29) Dances with Wolves (1990): While there are definitely major issues with the whole white savior narrative that exists in this film, it's also a beautifully shot and mostly sensitive and respectful portrayal of some of the darkest recesses of American history.
30) Gandhi (1982): The cast is great and this is a perfectly fine serious biopic, but also? Tootsie really should have won.
31) Oliver! (1968): It has an exclamation point in its title. More films should do that. Really!
32) Chariots of Fire (1981): Sports dramas with religious conflicts can be overwrought, but this subverts cliche—mostly.
33) The Sting (1973): What's not to love about a good amorally motivated caper featuring Paul Newman and Robert Redford? Nothing! But this film isn't the most substantive—it's all charm, which can still be fine every once in awhile.
34) Chicago (2002): We're not sure why everyone is raving about how hard it is to make a movie musical these days when this was a blockbuster just 15 years ago. It's not perfect, but so many of the performances (specifically Queen Latifah and John C. Reilly) are amazing.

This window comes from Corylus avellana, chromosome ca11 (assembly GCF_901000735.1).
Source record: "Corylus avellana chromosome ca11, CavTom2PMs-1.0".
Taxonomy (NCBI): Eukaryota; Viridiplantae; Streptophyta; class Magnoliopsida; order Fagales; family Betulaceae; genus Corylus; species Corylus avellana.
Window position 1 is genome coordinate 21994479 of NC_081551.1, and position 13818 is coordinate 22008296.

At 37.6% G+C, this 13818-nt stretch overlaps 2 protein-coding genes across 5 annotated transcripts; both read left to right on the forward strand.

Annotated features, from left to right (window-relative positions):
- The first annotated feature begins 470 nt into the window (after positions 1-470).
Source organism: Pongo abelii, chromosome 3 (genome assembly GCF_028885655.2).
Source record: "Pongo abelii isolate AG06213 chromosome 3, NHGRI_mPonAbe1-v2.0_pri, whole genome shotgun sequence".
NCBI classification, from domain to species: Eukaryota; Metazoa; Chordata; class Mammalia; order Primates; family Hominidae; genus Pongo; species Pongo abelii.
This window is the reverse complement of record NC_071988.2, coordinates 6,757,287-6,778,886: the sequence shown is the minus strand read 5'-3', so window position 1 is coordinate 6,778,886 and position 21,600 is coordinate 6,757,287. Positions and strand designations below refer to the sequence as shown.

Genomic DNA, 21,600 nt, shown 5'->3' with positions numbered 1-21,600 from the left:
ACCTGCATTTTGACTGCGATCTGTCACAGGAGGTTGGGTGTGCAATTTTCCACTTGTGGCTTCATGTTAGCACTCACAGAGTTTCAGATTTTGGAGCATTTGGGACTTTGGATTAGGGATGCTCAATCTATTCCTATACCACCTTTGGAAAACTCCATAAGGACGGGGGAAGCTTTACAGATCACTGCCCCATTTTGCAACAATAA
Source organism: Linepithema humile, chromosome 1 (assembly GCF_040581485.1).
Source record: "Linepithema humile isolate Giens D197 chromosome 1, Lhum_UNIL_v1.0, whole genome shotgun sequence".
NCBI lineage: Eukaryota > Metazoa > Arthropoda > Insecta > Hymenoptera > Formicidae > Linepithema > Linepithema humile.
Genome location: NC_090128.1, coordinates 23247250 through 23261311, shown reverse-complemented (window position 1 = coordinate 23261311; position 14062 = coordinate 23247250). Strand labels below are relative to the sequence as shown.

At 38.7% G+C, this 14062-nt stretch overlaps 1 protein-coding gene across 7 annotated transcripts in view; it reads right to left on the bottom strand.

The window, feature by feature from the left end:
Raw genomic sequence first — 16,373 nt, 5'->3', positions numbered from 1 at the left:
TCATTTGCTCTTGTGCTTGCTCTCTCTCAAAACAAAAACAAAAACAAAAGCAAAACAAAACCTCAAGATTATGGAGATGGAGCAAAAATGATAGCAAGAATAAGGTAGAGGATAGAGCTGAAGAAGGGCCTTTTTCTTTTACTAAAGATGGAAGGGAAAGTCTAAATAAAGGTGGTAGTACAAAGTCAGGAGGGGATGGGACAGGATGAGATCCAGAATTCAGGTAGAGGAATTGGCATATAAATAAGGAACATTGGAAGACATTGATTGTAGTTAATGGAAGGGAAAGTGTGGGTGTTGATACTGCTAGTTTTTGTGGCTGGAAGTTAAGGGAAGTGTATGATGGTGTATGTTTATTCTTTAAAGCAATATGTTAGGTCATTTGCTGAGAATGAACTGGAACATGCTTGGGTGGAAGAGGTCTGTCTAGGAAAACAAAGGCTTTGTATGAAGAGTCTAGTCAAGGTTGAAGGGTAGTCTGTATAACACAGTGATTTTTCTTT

35) American Beauty (1999): If you were a freshman year film student in 1999, you probably really loved this film. Which, hey, we were all young once. That's cool. But also, we grow up and out of our poor critical tendencies. And then, this film just doesn't really hold up. Like, at all.
36) Birdman (2014): We can never rank anything starring Michael Keaton too poorly, because we love the one true Batman, but this movie is, at best, meh.
37) Shakespeare in Love (1998): Long before Joseph Fiennes disastrously decided to portray Michael Jackson on film, he played another pop culture genius: William Shakespeare. Judi Dench is great. And the script is clever enough. But there's too much Ben Affleck in this; far too much.
38) Gladiator (2000): While we think the casting of Richard Harris as Marcus Aurelius was brilliant, we're not the biggest Russell Crowe fans and thus not super into this Braveheart-in-togas flick.